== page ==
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VATICAN-EVOLUTION Mar-4-2009 (750 words) xxxi

Organisms' common ancestry aids medical research, says biologist

By Carol Glatz
Catholic News Service

ROME (CNS) -- Charles Darwin's theory that all living organisms have descended from one common biological species is a scientific fact that has tremendously aided medical research, said an evolutionary biologist attending a Vatican-sponsored conference.

A common biological ancestry is the basis upon which all scientific research is conducted, said Douglas Futuyma, a professor of ecology and evolution at the State University of New York at Stony Brook.

For example, using mice, monkeys and other nonhuman species to research diseases and possible new cures gives data that is valuable and pertinent to promoting medical advancements for humans because of the similar genetic heritage of different species, he said.

Futuyma was one of dozens of scientists, theologians and philosophers invited to speak at a conference in Rome March 3-7 marking the 150th anniversary of the publication of Charles Darwin's "Origin of Species" in which he put forth his theory on evolution.

The conference, titled "Biological Evolution: Facts and Theories," was sponsored and organized by the Pontifical Council for Culture's Science, Technology and the Ontological Quest project, the University of Notre Dame in Indiana, and several of Rome's pontifical universities.

In his talk, Futuyma said modern genetic discoveries have confirmed what Darwin and others concluded from studying and comparing the anatomy and embryos of different species -- that all living organisms descend from a common ancestry.

"The common ancestry of all forms of life is a scientific fact," he said.

And this common heritage has proven to be "deeply useful" because it "provides a rationale for advancing medical research through research on other organisms," he said.

Some of the latest research in evolutionary biology has also shown that there seems to be "a molecular clock" or a clocklike process that determines when one species will split and another branch will be added to the evolutionary tree, he said.

He said this discovery has enabled researchers to determine and track very accurately the evolution of organisms that have left behind no fossil record, like bacteria for example.

Gennaro Auletta, who teaches the philosophy of science at Rome's Pontifical Gregorian University and heads the culture council's project, said the aim of the five-day conference was to offer a critical appraisal of Darwin's theories of natural selection and evolution.

Modern scientific discoveries have modified and added greater detail to Darwin's findings, he said in an interview published March 4 in the Vatican newspaper, L'Osservatore Romano.

For example, he said, many now see that "the evolution and development of an organism is the result of a co-evolution -- a co-adaptation" between the organism and its environment, which are constantly interacting with each other.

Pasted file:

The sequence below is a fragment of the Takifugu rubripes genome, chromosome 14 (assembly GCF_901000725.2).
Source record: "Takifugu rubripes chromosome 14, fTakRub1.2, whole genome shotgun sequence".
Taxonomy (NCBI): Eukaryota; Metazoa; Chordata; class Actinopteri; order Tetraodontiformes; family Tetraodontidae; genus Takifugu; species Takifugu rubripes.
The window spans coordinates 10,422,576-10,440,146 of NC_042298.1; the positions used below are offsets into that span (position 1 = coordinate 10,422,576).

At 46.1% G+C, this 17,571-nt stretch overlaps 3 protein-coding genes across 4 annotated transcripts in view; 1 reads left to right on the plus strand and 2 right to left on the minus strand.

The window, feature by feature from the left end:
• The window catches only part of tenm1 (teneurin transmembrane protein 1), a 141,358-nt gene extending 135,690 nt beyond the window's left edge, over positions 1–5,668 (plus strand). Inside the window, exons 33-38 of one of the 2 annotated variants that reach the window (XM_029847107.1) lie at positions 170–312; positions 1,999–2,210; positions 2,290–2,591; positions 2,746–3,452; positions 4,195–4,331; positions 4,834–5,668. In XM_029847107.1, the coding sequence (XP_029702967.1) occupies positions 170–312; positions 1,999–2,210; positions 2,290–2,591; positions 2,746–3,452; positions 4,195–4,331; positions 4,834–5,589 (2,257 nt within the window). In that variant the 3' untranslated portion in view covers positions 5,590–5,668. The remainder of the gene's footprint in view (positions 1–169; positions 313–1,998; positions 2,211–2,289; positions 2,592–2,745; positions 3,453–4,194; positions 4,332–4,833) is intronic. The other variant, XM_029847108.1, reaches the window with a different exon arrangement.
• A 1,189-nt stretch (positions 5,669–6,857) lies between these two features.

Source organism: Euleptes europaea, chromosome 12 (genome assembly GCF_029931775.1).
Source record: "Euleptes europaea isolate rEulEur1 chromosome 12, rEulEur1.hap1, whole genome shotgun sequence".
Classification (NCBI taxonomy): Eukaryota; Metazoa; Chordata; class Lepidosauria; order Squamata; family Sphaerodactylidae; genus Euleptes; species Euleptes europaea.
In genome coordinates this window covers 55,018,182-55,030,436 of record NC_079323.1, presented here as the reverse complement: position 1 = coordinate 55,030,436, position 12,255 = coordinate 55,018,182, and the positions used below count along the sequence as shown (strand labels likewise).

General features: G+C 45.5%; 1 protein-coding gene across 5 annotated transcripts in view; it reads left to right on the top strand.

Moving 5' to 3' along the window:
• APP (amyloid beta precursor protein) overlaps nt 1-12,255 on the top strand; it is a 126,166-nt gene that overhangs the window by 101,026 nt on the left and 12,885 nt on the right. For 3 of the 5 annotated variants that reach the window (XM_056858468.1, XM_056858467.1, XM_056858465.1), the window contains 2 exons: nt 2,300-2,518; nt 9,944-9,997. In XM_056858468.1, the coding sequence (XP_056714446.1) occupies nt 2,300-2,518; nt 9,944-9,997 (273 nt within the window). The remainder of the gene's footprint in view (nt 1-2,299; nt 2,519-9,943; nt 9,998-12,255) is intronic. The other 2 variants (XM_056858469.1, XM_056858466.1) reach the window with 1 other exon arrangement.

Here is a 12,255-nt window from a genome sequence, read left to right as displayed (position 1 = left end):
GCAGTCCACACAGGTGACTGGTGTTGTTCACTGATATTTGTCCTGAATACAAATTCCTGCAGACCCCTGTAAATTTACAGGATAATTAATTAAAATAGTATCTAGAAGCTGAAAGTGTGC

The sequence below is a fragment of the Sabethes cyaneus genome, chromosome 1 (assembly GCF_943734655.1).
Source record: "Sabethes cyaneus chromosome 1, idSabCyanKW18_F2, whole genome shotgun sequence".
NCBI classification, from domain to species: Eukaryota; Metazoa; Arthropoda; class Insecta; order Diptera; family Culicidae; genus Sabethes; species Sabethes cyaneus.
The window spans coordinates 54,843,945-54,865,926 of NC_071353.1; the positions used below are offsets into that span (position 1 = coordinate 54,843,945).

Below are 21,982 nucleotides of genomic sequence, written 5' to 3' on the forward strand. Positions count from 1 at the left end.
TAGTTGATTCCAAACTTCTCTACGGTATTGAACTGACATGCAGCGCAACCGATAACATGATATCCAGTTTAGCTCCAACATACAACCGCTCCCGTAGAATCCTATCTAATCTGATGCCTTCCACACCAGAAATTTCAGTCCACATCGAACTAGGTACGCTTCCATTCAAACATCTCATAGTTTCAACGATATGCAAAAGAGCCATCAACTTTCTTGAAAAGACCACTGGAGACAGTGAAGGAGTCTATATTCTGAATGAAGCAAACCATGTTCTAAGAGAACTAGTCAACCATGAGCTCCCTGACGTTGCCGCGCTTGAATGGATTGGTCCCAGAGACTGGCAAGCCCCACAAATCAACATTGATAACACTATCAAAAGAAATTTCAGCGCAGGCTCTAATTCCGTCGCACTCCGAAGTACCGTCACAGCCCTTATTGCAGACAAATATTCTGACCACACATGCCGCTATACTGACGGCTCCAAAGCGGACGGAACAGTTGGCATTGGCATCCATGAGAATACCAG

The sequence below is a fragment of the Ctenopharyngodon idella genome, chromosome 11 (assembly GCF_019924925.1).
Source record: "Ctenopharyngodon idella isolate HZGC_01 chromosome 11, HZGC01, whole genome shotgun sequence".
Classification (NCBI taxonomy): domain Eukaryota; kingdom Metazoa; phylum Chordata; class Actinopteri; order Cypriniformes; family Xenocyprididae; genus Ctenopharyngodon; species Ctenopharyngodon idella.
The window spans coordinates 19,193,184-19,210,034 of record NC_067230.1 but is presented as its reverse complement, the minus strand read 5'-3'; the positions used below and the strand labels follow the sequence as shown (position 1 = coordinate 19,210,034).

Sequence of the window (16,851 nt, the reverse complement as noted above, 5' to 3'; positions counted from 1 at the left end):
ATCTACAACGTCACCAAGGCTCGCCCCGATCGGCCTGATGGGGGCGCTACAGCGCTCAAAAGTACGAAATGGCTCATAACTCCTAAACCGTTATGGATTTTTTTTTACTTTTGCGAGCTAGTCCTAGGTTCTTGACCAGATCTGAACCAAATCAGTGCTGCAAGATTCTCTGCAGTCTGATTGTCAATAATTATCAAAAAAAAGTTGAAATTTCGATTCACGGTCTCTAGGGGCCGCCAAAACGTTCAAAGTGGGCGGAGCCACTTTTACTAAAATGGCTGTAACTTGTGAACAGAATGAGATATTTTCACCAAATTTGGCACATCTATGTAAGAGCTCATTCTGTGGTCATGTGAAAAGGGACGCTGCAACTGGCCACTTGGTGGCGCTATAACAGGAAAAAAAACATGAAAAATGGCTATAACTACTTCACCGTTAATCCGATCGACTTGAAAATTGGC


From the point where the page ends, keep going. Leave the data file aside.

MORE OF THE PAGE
No living creature can directly control its own evolution, he said, but by creating an environmental niche, an organism responds to its physical surroundings in such a way that it can foster its own continued existence.

By creating this niche, the organism is "able to modulate the effects of natural selection on itself and therefore influence, albeit indirectly, its own evolution," Auletta said.

The study of the evolutionary path from bacteria to human beings has shown how each successive species acquired ever more sophisticated capacities to perceive, deal with and control their environment, he said.

"This is the key point because it means that intelligence is something that is encouraged by evolution" because increased intelligence helps the organism better adapt and survive in its environment, he said.

Therefore, it would be reasonable to expect that over a long enough period of time something like the human being would have emerged because intelligence is something that goes in the direction of evolution, he added.

Theologians and many scientists recognize the universe "is not just a random jumble of elements, but is a structure that we can define as being, if not intelligent, then at least intelligible," he said.

However, Auletta said, this has nothing to do with the claims of intelligent design, which accepts that life has evolved over the eons but that because it is so complex its development has been guided by a supreme being or intelligent agent, which some identify as God.

Intelligent design "is not a scientific theory even if it tries to pass itself off as one," he said.

He said Catholic theologians understand the distinction between God, who is the first cause of the universe, and his autonomous creatures and creation.

"The way he works, God does not suppress second causes," that is, the laws of nature and the universe, he said.

END


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